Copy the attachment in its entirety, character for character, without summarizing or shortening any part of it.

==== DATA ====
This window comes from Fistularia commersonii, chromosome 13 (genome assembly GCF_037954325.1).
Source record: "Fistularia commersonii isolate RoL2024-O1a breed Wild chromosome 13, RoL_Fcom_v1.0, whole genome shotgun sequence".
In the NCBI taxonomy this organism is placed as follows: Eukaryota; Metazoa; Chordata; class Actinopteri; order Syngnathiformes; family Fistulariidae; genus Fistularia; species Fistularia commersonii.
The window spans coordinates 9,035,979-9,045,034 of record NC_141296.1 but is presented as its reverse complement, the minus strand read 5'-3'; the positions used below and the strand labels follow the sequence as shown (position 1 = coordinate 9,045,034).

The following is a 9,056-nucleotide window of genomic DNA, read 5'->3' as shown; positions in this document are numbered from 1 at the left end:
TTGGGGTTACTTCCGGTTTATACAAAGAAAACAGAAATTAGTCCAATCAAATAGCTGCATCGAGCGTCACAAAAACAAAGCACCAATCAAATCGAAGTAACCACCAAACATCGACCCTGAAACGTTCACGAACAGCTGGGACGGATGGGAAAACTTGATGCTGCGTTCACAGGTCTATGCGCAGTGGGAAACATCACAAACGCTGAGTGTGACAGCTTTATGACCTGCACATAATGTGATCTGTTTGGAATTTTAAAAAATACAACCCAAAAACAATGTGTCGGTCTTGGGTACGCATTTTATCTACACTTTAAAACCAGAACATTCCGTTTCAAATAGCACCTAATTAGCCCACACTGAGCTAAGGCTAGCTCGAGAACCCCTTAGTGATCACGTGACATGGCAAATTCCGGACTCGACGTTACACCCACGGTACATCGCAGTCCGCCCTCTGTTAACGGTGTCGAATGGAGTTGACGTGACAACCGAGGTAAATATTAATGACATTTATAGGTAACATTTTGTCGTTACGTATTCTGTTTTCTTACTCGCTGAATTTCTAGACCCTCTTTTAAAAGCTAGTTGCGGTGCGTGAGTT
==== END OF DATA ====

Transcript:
This window comes from Fistularia commersonii, chromosome 13 (genome assembly GCF_037954325.1).
Source record: "Fistularia commersonii isolate RoL2024-O1a breed Wild chromosome 13, RoL_Fcom_v1.0, whole genome shotgun sequence".
In the NCBI taxonomy this organism is placed as follows: Eukaryota; Metazoa; Chordata; class Actinopteri; order Syngnathiformes; family Fistulariidae; genus Fistularia; species Fistularia commersonii.
The window spans coordinates 9,035,979-9,045,034 of record NC_141296.1 but is presented as its reverse complement, the minus strand read 5'-3'; the positions used below and the strand labels follow the sequence as shown (position 1 = coordinate 9,045,034).

The following is a 9,056-nucleotide window of genomic DNA, read 5'->3' as shown; positions in this document are numbered from 1 at the left end:
TTGGGGTTACTTCCGGTTTATACAAAGAAAACAGAAATTAGTCCAATCAAATAGCTGCATCGAGCGTCACAAAAACAAAGCACCAATCAAATCGAAGTAACCACCAAACATCGACCCTGAAACGTTCACGAACAGCTGGGACGGATGGGAAAACTTGATGCTGCGTTCACAGGTCTATGCGCAGTGGGAAACATCACAAACGCTGAGTGTGACAGCTTTATGACCTGCACATAATGTGATCTGTTTGGAATTTTAAAAAATACAACCCAAAAACAATGTGTCGGTCTTGGGTACGCATTTTATCTACACTTTAAAACCAGAACATTCCGTTTCAAATAGCACCTAATTAGCCCACACTGAGCTAAGGCTAGCTCGAGAACCCCTTAGTGATCACGTGACATGGCAAATTCCGGACTCGACGTTACACCCACGGTACATCGCAGTCCGCCCTCTGTTAACGGTGTCGAATGGAGTTGACGTGACAACCGAGGTAAATATTAATGACATTTATAGGTAACATTTTGTCGTTACGTATTCTGTTTTCTTACTCGCTGAATTTCTAGACCCTCTTTTAAAAGCTAGTTGCGGTGCGTGAGTT